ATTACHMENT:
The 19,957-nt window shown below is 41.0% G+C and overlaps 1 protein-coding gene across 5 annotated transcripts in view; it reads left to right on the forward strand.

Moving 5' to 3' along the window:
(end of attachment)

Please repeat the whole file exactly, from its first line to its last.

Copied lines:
The 19,957-nt window shown below is 41.0% G+C and overlaps 1 protein-coding gene across 5 annotated transcripts in view; it reads left to right on the forward strand.

Moving 5' to 3' along the window: